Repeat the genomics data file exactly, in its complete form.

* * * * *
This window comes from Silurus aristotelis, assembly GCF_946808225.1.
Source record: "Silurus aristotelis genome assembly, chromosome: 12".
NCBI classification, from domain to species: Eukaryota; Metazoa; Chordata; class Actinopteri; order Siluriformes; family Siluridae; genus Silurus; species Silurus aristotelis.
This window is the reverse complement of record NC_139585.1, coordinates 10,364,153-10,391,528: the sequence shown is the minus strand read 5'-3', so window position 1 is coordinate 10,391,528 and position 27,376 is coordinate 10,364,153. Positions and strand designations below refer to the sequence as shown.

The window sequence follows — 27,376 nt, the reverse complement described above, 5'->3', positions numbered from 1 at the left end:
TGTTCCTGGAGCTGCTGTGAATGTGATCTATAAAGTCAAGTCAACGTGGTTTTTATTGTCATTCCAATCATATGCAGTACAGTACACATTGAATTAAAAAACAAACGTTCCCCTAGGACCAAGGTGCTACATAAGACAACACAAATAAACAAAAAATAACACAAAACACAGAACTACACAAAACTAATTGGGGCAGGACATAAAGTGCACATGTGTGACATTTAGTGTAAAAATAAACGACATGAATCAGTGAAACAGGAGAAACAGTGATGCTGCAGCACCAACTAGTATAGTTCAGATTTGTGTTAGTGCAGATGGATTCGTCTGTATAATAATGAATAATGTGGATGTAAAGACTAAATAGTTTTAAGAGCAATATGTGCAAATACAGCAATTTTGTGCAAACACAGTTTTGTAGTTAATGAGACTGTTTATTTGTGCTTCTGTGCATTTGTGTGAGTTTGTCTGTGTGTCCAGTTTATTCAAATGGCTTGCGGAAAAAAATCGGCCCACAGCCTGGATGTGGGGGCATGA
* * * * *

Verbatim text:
This window comes from Silurus aristotelis, assembly GCF_946808225.1.
Source record: "Silurus aristotelis genome assembly, chromosome: 12".
NCBI classification, from domain to species: Eukaryota; Metazoa; Chordata; class Actinopteri; order Siluriformes; family Siluridae; genus Silurus; species Silurus aristotelis.
This window is the reverse complement of record NC_139585.1, coordinates 10,364,153-10,391,528: the sequence shown is the minus strand read 5'-3', so window position 1 is coordinate 10,391,528 and position 27,376 is coordinate 10,364,153. Positions and strand designations below refer to the sequence as shown.

The window sequence follows — 27,376 nt, the reverse complement described above, 5'->3', positions numbered from 1 at the left end:
TGTTCCTGGAGCTGCTGTGAATGTGATCTATAAAGTCAAGTCAACGTGGTTTTTATTGTCATTCCAATCATATGCAGTACAGTACACATTGAATTAAAAAACAAACGTTCCCCTAGGACCAAGGTGCTACATAAGACAACACAAATAAACAAAAAATAACACAAAACACAGAACTACACAAAACTAATTGGGGCAGGACATAAAGTGCACATGTGTGACATTTAGTGTAAAAATAAACGACATGAATCAGTGAAACAGGAGAAACAGTGATGCTGCAGCACCAACTAGTATAGTTCAGATTTGTGTTAGTGCAGATGGATTCGTCTGTATAATAATGAATAATGTGGATGTAAAGACTAAATAGTTTTAAGAGCAATATGTGCAAATACAGCAATTTTGTGCAAACACAGTTTTGTAGTTAATGAGACTGTTTATTTGTGCTTCTGTGCATTTGTGTGAGTTTGTCTGTGTGTCCAGTTTATTCAAATGGCTTGCGGAAAAAAATCGGCCCACAGCCTGGATGTGGGGGCATGA